“The bluescreen was about 50-by-100 feet, and we shot there for about three nights,” recalls Strong. “Because only the extremely wide establishing shot was done in San Francisco, we didn’t have to closely match any location lighting. Basically, our streetlights were our sources and we just followed that. We put a 2K Blonde on a Condor and created a big pool of light over the cab.” Fincher adds, “Aside from the lighting on the bluescreen, I think the rest of the lighting was just a few of those 2Ks, our streetlights. Harris was shooting a little under, at about a T1.4 with a T1.6 prime, so we really kept that feeling of night.”  

After securing some leads, Toschi, Armstrong and Vallejo Police investigator Jack Mulanax (Elias Koteas) confront their prime suspect, Arthur Leigh Allen (John Carroll Lynch), at the factory where he works. As the officers question Allen, he takes control of the situation, taunting them with oblique admissions about bloody knives and flashing his wristwatch, an expensive timepiece made by the Swiss manufacturer Zodiac. “This is the only scene in which the camera becomes truly subjective,” Savides points out. “We have shots of the detectives looking at the watch, followed by point-of-view shots of everybody. The camera sequentially becomes everybody’s individual perspective. It’s a subtle thing, but it adds immensely to the anxiety level of the scene without us having to resort to more camera movement or quick cutting.” Fincher notes, “I talked a lot to our actors about how the camera would be used in this scene. I said, ‘We’re going to be watching you as you go through your realization process.’ I didn’t want them to have pre-decided anything about Allen. I just wanted the information to pile up and for people to come to their own conclusion that Toschi and Armstrong were hot on the right trail.”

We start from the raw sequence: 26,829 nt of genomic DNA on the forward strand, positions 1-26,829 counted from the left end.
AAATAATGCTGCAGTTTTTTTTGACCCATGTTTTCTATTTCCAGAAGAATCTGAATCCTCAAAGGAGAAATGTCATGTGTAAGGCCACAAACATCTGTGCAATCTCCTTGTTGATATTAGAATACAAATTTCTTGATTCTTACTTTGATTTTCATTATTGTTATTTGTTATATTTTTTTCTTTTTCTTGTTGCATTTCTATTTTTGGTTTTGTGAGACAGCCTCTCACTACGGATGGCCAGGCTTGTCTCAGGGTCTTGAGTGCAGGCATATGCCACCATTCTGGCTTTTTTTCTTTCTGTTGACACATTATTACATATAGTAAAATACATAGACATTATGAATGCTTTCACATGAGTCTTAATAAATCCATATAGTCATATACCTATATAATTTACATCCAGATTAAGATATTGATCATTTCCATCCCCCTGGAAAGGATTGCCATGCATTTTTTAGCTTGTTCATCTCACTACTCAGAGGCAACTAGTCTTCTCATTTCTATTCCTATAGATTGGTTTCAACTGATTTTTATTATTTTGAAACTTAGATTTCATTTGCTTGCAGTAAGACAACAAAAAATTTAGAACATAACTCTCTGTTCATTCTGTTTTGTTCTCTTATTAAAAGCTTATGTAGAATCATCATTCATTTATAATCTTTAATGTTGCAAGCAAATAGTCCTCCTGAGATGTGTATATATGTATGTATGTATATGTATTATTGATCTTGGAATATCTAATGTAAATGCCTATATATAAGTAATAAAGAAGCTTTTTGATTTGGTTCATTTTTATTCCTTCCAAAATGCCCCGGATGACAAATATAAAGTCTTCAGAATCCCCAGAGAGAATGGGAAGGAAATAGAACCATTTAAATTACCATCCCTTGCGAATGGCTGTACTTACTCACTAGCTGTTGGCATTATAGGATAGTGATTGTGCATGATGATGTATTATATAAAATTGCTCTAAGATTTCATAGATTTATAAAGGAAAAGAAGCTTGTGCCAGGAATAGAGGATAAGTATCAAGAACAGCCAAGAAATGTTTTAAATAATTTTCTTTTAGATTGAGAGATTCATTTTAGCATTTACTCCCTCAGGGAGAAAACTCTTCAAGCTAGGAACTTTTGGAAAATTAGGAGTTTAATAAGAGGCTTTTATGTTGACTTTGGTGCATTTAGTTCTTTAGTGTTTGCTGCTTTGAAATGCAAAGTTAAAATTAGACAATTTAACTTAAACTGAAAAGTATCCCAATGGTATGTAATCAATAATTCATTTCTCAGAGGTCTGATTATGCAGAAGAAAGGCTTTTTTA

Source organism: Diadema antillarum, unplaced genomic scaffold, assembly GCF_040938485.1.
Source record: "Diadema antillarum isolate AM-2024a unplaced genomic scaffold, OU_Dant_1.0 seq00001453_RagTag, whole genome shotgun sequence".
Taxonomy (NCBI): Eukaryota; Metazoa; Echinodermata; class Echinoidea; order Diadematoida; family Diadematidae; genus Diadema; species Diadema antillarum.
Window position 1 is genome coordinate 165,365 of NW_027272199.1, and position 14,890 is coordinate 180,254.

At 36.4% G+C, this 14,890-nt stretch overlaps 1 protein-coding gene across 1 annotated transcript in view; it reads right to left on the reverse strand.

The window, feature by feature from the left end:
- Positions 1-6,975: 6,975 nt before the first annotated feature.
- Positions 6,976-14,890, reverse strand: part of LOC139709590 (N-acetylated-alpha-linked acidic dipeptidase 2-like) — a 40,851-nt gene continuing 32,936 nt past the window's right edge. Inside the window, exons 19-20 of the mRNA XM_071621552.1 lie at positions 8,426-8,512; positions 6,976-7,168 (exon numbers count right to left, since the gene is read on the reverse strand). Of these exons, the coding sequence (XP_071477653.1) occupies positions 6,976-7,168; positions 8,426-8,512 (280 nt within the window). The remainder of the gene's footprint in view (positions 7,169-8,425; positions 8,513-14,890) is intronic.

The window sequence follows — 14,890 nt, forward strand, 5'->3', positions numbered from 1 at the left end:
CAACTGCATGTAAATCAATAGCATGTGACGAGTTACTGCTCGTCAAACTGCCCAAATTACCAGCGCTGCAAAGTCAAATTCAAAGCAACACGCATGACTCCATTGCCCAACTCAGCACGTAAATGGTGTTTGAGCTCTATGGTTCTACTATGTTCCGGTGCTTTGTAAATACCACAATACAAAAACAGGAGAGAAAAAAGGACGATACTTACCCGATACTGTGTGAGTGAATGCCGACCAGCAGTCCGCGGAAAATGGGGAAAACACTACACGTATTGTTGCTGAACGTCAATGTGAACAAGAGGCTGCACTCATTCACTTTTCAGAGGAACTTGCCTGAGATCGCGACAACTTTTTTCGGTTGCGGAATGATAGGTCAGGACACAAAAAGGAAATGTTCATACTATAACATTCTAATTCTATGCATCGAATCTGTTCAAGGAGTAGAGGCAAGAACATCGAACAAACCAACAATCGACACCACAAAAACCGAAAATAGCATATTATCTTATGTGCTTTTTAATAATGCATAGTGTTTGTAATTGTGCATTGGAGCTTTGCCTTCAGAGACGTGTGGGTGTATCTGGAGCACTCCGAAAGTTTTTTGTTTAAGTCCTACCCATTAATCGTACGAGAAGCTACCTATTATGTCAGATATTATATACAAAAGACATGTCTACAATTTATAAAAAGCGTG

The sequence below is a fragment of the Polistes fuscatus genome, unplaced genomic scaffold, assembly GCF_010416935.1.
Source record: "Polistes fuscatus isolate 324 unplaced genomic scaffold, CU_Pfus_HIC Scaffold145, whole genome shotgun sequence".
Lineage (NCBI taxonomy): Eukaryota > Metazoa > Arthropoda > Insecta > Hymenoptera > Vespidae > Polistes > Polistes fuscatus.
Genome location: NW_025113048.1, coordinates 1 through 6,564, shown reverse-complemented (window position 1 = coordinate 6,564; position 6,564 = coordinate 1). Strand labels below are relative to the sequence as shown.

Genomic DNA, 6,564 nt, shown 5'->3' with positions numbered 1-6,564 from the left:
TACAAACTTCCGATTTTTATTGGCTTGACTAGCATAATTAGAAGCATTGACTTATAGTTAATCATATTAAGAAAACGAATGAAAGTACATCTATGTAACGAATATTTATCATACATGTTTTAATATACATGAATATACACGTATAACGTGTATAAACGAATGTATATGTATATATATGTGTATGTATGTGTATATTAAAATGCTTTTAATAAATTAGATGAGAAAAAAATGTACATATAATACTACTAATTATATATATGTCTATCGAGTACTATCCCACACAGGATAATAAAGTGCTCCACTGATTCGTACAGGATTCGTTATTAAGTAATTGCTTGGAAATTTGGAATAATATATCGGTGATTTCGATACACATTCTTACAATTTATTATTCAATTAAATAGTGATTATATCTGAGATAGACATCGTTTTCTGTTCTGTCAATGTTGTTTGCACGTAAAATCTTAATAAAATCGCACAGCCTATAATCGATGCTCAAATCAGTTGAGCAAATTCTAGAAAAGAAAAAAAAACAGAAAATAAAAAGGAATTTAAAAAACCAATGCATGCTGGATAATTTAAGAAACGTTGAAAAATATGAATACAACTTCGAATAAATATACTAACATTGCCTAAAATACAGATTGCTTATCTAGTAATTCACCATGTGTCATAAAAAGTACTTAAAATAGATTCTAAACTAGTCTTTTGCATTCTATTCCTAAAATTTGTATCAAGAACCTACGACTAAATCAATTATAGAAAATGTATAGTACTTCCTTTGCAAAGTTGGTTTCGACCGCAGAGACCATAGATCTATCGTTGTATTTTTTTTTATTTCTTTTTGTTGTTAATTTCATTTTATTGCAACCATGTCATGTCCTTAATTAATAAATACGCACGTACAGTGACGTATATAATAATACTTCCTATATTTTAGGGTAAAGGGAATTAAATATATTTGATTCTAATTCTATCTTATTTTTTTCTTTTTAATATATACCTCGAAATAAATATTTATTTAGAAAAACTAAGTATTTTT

After screening a nearly finished cut of the picture, Savides observed that Fincher had introduced a degree of definition-adjustment to the interrogation scene. “It was kind of strange to my eye at first, but David might be right on the money,” he says. “It’s not exactly sharpening, but something else. I think it plays into the clarity we were trying to build into the cinematography, in that it makes you study the image more intently. This new vividness enhances this scene because it draws your eye even further into the drama. It’s unnerving and interesting.” This digital sharpening and noise-reduction work “was done with John Lowry at DTS Digital Images,” says Fincher. “It consisted of some up-rezzing of the 1920x1080 anamorphic images from the Viper, which we’d squeezed slightly to a 2.35:1 frame. By interpolating sub-pixel image information from multiple frames before and after each individual frame, DTS was able to able to up-rez and slightly sharpen the footage. HD is inherently a bit soft, and this helped it look a little more like film.” (Ed. Note: More information on this process will be published in next month’s Post Focus section.)  

Though one might suspect a digital feature would exploit the endless possibilities offered by the DI suite, Zodiac was not approached this way. “In prep, I did a lot of preliminary work in terms of what the data would look like after it had gone all the way to a release print,” says Savides. “By the time we got to the DI, we had most of our look down, so there wasn’t a lot of adjustment to be made. We controlled the contrast and did some color correction, but after that we were in the zone. I was away shooting American Gangster in New York by the time David and Stephen Nakamura started working at TDI, but they sent me some material to look at, and I was very pleased. David has a great eye, and Stephen is an amazing colorist.”